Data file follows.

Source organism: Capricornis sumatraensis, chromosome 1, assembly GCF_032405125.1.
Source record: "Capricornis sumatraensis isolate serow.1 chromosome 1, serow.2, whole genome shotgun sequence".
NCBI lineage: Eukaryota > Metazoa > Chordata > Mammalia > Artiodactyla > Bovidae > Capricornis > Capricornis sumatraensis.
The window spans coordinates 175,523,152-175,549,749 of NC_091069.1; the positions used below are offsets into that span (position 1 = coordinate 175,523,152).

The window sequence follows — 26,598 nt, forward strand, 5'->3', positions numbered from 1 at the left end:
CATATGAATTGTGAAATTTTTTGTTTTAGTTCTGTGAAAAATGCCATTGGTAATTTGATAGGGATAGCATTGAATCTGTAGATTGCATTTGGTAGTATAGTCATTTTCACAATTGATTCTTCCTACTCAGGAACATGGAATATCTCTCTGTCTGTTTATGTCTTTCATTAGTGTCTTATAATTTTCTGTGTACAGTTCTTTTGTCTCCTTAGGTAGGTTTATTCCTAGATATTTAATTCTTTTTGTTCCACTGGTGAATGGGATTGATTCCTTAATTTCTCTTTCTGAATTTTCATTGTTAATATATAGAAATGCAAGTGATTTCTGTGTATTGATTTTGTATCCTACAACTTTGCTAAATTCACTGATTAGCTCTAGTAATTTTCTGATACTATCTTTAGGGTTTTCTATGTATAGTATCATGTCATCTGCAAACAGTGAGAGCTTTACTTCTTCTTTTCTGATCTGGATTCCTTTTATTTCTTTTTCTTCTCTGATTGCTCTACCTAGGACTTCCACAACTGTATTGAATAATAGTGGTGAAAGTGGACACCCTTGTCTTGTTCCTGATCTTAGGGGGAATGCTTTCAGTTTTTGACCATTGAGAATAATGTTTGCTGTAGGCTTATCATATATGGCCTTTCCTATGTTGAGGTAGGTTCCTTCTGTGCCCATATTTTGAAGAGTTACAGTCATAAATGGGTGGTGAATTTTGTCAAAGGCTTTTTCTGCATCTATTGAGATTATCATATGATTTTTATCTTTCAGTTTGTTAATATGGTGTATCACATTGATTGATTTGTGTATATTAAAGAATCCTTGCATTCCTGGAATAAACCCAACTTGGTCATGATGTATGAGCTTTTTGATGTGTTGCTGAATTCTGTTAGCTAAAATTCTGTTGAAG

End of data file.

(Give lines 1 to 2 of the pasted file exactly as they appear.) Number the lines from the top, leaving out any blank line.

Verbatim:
Source organism: Capricornis sumatraensis, chromosome 1, assembly GCF_032405125.1.
Source record: "Capricornis sumatraensis isolate serow.1 chromosome 1, serow.2, whole genome shotgun sequence".